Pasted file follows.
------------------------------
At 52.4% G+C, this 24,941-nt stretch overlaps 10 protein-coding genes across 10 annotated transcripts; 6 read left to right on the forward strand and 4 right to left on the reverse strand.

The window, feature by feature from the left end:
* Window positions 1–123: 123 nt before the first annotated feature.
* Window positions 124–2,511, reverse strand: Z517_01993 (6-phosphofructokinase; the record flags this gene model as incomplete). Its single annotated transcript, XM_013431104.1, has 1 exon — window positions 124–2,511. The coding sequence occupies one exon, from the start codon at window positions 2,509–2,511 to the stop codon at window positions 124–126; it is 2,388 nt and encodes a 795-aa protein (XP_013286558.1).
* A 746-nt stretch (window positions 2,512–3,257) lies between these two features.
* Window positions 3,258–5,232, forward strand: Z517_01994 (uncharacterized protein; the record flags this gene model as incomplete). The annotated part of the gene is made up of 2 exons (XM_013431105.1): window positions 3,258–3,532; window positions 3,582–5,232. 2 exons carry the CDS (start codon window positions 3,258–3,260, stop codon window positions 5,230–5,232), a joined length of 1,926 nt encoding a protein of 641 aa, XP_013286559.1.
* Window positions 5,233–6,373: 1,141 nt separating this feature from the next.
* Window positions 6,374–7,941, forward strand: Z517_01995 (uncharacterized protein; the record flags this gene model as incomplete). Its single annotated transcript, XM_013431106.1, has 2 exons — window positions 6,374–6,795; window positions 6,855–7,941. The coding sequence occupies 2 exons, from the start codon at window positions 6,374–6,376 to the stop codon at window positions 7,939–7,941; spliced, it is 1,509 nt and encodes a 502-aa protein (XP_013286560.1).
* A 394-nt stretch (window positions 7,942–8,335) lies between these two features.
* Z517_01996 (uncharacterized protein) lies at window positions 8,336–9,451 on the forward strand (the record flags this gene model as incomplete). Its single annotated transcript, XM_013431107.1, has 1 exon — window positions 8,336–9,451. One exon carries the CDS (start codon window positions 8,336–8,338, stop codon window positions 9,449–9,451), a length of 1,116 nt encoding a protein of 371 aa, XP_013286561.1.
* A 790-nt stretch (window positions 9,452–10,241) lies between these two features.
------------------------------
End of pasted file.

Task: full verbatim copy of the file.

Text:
At 52.4% G+C, this 24,941-nt stretch overlaps 10 protein-coding genes across 10 annotated transcripts; 6 read left to right on the forward strand and 4 right to left on the reverse strand.

The window, feature by feature from the left end:
* Window positions 1–123: 123 nt before the first annotated feature.
* Window positions 124–2,511, reverse strand: Z517_01993 (6-phosphofructokinase; the record flags this gene model as incomplete). Its single annotated transcript, XM_013431104.1, has 1 exon — window positions 124–2,511. The coding sequence occupies one exon, from the start codon at window positions 2,509–2,511 to the stop codon at window positions 124–126; it is 2,388 nt and encodes a 795-aa protein (XP_013286558.1).
* A 746-nt stretch (window positions 2,512–3,257) lies between these two features.
* Window positions 3,258–5,232, forward strand: Z517_01994 (uncharacterized protein; the record flags this gene model as incomplete). The annotated part of the gene is made up of 2 exons (XM_013431105.1): window positions 3,258–3,532; window positions 3,582–5,232. 2 exons carry the CDS (start codon window positions 3,258–3,260, stop codon window positions 5,230–5,232), a joined length of 1,926 nt encoding a protein of 641 aa, XP_013286559.1.
* Window positions 5,233–6,373: 1,141 nt separating this feature from the next.
* Window positions 6,374–7,941, forward strand: Z517_01995 (uncharacterized protein; the record flags this gene model as incomplete). Its single annotated transcript, XM_013431106.1, has 2 exons — window positions 6,374–6,795; window positions 6,855–7,941. The coding sequence occupies 2 exons, from the start codon at window positions 6,374–6,376 to the stop codon at window positions 7,939–7,941; spliced, it is 1,509 nt and encodes a 502-aa protein (XP_013286560.1).
* A 394-nt stretch (window positions 7,942–8,335) lies between these two features.
* Z517_01996 (uncharacterized protein) lies at window positions 8,336–9,451 on the forward strand (the record flags this gene model as incomplete). Its single annotated transcript, XM_013431107.1, has 1 exon — window positions 8,336–9,451. One exon carries the CDS (start codon window positions 8,336–8,338, stop codon window positions 9,449–9,451), a length of 1,116 nt encoding a protein of 371 aa, XP_013286561.1.
* A 790-nt stretch (window positions 9,452–10,241) lies between these two features.